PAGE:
The question has been asked approximately 407 times in 2 days by Isaac.
I look down into his big baby blues. I take his hand and walk with him to the calendar on the kitchen wall. "Let's look." I point to the January 9-square and then count with him...until we are ten days out. "This is when Daddy comes home from China." There is a deep sigh, signaling a resolve...for the moment. Schedules always seem to calm and refocus my son--and I feel I've helped reassure us both. Then...softly..."I miss Daddy, Mommy...so much..."
It's hard not to be kind of jealous, actually. And this is a good thing.
For moms, we take satisfaction in being needed. We may not rejoice in it and we may not admit it; but we do. From tied shoes to wiped mouths to dried eyes; slathering on sunscreen or Neosporin with a Bandaid; hugs, kisses, washing up or tucking in...the list can seem endless while simultaneously monotonous...
But this is part of the gift of motherhood: loving without condition, and giving without expecting. We mothers know our kids before we see them. We have a picture of them without having to look them in the eyes, and this picture is enough. We just feel. It's what we do...
For a long time, Dan struggled to connect with Isaac. My husband is a talker and a visualizer, and to have a son so limited verbally, and who barely made eye contact was like the two existed with a giant heavy wall between them.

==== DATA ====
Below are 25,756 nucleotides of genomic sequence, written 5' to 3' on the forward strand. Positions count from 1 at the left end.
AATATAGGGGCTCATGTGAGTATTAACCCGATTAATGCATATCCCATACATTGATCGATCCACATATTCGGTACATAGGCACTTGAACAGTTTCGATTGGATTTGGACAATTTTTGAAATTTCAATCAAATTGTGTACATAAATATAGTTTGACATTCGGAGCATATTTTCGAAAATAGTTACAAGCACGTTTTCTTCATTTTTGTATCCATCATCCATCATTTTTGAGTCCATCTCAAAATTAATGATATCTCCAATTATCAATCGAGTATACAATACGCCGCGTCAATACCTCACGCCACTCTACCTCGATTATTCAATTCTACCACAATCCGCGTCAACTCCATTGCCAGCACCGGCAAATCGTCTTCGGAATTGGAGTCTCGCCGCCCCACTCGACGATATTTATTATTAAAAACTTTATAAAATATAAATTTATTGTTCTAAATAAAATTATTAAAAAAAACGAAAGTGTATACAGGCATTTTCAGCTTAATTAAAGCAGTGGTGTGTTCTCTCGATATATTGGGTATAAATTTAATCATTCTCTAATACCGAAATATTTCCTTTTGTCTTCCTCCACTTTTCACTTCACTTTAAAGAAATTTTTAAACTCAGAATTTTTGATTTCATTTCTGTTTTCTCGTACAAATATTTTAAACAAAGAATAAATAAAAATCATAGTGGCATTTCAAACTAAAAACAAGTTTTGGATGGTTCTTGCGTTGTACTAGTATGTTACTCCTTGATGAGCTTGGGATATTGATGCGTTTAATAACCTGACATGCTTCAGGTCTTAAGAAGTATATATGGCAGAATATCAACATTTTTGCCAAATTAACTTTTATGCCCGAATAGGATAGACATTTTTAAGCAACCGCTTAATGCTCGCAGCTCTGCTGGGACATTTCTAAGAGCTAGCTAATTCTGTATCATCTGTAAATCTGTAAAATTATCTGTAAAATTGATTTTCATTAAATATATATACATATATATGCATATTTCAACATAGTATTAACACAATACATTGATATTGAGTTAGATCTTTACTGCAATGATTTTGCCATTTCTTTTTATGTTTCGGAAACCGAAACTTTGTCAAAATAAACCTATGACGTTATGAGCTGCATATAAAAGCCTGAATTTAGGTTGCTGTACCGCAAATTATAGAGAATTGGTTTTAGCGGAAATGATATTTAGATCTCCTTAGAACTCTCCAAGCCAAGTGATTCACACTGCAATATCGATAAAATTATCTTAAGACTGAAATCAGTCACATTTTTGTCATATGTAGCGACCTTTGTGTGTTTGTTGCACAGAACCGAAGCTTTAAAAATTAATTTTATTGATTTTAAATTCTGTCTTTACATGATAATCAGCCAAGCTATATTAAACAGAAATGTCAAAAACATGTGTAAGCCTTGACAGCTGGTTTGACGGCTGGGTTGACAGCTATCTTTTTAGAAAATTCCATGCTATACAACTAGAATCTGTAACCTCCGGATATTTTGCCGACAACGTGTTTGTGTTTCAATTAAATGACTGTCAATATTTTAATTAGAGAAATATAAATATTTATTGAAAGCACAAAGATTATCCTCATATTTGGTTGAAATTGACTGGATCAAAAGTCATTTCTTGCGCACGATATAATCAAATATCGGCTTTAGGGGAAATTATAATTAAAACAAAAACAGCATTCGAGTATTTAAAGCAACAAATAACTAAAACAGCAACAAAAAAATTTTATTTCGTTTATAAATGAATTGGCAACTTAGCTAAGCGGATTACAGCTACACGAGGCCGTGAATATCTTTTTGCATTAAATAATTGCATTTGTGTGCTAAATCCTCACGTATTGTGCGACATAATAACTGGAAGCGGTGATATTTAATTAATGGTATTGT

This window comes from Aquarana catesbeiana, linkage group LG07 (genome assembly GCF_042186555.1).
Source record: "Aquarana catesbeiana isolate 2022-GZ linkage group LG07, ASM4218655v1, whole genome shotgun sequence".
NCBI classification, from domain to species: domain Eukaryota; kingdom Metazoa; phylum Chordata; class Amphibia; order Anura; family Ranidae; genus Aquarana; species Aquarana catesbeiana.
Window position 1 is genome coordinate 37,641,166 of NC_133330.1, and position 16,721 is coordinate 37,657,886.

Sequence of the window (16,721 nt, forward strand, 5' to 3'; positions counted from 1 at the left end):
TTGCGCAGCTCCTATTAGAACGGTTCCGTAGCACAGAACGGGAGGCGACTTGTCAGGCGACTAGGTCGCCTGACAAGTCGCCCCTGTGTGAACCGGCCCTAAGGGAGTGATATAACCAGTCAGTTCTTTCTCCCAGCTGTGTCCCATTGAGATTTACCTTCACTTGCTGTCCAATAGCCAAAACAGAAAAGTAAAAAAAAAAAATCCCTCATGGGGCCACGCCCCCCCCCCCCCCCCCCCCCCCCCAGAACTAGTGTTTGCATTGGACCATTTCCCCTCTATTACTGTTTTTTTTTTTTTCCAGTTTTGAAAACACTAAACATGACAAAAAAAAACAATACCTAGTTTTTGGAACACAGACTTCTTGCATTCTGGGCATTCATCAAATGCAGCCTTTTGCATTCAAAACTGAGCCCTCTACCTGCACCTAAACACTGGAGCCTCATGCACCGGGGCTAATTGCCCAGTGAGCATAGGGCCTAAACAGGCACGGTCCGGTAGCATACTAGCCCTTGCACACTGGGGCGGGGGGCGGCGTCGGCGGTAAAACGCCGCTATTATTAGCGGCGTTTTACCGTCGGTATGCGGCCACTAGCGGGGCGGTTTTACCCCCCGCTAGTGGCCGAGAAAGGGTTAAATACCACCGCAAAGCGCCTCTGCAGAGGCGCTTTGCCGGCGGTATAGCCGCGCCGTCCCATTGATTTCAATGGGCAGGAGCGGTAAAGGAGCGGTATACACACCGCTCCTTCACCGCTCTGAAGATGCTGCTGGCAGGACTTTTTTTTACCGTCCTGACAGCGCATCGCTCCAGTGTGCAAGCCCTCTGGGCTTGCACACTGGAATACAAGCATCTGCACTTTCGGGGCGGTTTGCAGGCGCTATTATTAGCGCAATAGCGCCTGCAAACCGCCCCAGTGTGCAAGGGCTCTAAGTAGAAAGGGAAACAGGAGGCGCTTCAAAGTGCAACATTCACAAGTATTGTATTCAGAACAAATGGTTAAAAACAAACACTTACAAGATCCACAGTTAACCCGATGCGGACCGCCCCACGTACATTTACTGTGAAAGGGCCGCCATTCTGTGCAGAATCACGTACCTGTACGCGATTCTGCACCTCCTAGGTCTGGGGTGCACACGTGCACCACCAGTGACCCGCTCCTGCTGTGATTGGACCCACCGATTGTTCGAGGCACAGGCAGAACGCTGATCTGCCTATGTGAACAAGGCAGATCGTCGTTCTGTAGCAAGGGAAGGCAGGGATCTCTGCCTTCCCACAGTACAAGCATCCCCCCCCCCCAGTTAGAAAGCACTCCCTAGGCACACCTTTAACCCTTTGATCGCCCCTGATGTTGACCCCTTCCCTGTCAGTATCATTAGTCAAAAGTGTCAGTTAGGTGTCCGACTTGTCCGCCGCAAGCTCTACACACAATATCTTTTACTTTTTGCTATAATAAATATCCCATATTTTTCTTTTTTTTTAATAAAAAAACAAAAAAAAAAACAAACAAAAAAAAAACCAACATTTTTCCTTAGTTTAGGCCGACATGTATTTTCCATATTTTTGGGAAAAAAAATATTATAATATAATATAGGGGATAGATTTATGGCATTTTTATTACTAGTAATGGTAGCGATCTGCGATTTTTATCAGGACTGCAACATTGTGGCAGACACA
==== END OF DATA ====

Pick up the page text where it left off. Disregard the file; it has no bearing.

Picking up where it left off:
Of course, Dan loved him, but he really truly couldn't see him...or be seen by him. He, like most fathers, needed to see.
Then, one day, as if the stones from the wall had been slowly removed one by one--the separation between Daddy and son was dismantled. Words were like a bridge--paragraphs like long lost love letters recovered and read over and over as they would engage in little conversations here and there...told imaginary stories in the dark at bedtime...shared silly jokes...talked about things they saw. I watched as a relationship was created, and those stones that once separated them, now closed them in together as a team; a pair who discovered they were more like one another than they knew. They share something that is untouchable. They needed each other to open BOTH of their eyes.
I am proud of my husband for being patient. He has stood the test of time and the silence that once enveloped his relationship with Isaac...
But I can say with a full, deeply joyful and jealous heart, that Isaac is a Daddy's boy. And I'm just fine with that.
|hand in hand|